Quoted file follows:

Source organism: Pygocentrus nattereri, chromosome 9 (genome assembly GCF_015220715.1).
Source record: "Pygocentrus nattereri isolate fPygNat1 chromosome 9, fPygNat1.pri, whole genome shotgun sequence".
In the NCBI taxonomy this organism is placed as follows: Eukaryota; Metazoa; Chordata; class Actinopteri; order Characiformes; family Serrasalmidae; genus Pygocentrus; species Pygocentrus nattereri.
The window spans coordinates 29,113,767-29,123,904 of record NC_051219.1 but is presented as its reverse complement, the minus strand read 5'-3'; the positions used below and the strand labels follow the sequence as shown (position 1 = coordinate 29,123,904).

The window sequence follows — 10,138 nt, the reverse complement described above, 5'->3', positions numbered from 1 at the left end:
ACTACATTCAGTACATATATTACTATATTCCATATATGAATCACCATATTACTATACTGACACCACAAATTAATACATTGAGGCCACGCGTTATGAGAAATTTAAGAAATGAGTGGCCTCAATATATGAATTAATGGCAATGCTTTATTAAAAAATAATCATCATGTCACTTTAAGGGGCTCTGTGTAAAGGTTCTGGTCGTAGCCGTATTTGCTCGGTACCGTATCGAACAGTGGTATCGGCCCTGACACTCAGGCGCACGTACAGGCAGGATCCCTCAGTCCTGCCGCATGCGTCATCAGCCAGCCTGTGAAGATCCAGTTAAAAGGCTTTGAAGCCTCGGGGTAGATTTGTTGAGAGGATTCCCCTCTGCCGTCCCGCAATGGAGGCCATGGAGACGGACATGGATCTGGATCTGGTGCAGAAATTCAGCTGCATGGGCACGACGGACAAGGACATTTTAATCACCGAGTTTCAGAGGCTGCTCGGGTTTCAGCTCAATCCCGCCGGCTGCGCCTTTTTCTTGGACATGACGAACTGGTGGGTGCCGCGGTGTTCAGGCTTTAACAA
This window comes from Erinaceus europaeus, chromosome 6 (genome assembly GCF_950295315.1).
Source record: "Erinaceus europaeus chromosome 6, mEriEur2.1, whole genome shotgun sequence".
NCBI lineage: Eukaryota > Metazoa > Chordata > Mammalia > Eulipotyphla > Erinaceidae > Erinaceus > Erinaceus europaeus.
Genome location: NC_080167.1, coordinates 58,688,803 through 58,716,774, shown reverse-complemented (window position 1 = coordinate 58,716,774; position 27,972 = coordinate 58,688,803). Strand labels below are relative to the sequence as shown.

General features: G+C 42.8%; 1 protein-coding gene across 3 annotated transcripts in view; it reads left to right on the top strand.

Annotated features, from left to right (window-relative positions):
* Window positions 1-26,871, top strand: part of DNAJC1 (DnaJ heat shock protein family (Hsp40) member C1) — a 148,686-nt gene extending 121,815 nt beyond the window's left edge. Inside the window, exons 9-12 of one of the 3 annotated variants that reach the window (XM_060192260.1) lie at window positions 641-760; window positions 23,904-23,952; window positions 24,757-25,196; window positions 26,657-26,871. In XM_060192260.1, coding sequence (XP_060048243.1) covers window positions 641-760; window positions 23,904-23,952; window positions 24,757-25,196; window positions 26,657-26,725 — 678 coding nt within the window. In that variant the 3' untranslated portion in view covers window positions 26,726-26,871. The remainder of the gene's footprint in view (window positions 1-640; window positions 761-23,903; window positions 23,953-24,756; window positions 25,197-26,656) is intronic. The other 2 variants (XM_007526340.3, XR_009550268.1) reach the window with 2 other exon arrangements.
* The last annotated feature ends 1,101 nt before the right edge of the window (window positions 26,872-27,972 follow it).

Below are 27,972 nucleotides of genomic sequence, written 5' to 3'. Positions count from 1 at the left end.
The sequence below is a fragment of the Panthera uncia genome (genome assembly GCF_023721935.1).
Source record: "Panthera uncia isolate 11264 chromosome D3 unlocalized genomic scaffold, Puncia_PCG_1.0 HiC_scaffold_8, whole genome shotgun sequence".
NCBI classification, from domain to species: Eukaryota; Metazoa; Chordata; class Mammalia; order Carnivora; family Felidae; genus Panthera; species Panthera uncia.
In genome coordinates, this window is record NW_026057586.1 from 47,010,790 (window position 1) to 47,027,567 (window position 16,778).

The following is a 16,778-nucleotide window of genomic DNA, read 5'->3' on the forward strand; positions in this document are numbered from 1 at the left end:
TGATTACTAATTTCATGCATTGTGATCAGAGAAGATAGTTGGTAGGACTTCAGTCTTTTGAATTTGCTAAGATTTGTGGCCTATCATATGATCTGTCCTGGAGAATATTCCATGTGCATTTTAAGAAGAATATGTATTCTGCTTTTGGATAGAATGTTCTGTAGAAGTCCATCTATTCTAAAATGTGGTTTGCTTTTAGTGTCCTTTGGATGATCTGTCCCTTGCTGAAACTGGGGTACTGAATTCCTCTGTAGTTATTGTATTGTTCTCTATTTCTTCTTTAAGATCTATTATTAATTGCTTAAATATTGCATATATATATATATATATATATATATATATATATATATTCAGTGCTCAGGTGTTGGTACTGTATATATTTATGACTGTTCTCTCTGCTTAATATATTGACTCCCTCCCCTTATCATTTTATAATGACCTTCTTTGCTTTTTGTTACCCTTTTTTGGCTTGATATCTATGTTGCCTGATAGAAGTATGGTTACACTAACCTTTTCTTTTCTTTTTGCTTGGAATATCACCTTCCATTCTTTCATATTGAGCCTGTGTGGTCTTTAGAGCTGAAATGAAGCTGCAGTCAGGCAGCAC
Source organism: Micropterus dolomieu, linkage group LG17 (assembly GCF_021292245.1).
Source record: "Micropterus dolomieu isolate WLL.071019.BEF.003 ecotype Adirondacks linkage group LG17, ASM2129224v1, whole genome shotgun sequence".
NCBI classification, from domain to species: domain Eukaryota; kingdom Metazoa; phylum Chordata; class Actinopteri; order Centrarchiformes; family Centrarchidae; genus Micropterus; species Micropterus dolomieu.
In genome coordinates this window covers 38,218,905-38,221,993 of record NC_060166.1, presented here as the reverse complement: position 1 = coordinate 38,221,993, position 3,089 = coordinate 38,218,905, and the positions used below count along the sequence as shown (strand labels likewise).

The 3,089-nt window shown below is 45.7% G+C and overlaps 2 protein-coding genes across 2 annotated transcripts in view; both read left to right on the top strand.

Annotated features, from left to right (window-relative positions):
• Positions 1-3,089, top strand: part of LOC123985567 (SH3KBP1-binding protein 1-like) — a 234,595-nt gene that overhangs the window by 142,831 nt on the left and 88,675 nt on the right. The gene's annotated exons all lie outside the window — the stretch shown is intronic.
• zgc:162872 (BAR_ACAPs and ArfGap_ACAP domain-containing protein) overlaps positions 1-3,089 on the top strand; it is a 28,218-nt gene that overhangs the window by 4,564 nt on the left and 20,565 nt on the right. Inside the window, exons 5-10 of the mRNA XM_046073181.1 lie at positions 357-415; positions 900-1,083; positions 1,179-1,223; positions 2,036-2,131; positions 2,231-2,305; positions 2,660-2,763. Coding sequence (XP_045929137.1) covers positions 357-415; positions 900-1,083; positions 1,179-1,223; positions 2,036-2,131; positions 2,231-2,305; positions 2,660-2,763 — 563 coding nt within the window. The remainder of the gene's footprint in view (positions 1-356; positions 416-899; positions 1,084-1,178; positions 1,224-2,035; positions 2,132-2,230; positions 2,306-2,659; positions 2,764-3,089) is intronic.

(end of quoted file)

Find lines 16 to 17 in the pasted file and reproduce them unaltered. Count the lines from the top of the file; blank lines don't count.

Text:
The sequence below is a fragment of the Panthera uncia genome (genome assembly GCF_023721935.1).
Source record: "Panthera uncia isolate 11264 chromosome D3 unlocalized genomic scaffold, Puncia_PCG_1.0 HiC_scaffold_8, whole genome shotgun sequence".